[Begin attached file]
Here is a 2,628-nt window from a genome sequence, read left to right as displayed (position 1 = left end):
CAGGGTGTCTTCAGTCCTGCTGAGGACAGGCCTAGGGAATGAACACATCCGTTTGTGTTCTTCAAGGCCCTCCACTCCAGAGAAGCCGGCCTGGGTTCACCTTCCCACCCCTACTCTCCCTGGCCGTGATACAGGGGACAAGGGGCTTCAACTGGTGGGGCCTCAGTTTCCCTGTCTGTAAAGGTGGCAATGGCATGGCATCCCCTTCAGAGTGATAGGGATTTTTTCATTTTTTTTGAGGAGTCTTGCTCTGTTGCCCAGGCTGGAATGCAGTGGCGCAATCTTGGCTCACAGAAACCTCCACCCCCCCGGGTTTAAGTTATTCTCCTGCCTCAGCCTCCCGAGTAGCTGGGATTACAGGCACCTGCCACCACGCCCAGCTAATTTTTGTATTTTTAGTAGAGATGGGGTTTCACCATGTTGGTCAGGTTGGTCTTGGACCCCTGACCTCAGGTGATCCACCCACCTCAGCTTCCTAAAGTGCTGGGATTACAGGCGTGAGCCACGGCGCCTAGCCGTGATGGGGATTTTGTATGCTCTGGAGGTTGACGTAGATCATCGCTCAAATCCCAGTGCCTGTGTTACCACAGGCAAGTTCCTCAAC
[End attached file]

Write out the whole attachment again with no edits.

Here is a 2,628-nt window from a genome sequence, read left to right as displayed (position 1 = left end):
CAGGGTGTCTTCAGTCCTGCTGAGGACAGGCCTAGGGAATGAACACATCCGTTTGTGTTCTTCAAGGCCCTCCACTCCAGAGAAGCCGGCCTGGGTTCACCTTCCCACCCCTACTCTCCCTGGCCGTGATACAGGGGACAAGGGGCTTCAACTGGTGGGGCCTCAGTTTCCCTGTCTGTAAAGGTGGCAATGGCATGGCATCCCCTTCAGAGTGATAGGGATTTTTTCATTTTTTTTGAGGAGTCTTGCTCTGTTGCCCAGGCTGGAATGCAGTGGCGCAATCTTGGCTCACAGAAACCTCCACCCCCCCGGGTTTAAGTTATTCTCCTGCCTCAGCCTCCCGAGTAGCTGGGATTACAGGCACCTGCCACCACGCCCAGCTAATTTTTGTATTTTTAGTAGAGATGGGGTTTCACCATGTTGGTCAGGTTGGTCTTGGACCCCTGACCTCAGGTGATCCACCCACCTCAGCTTCCTAAAGTGCTGGGATTACAGGCGTGAGCCACGGCGCCTAGCCGTGATGGGGATTTTGTATGCTCTGGAGGTTGACGTAGATCATCGCTCAAATCCCAGTGCCTGTGTTACCACAGGCAAGTTCCTCAAC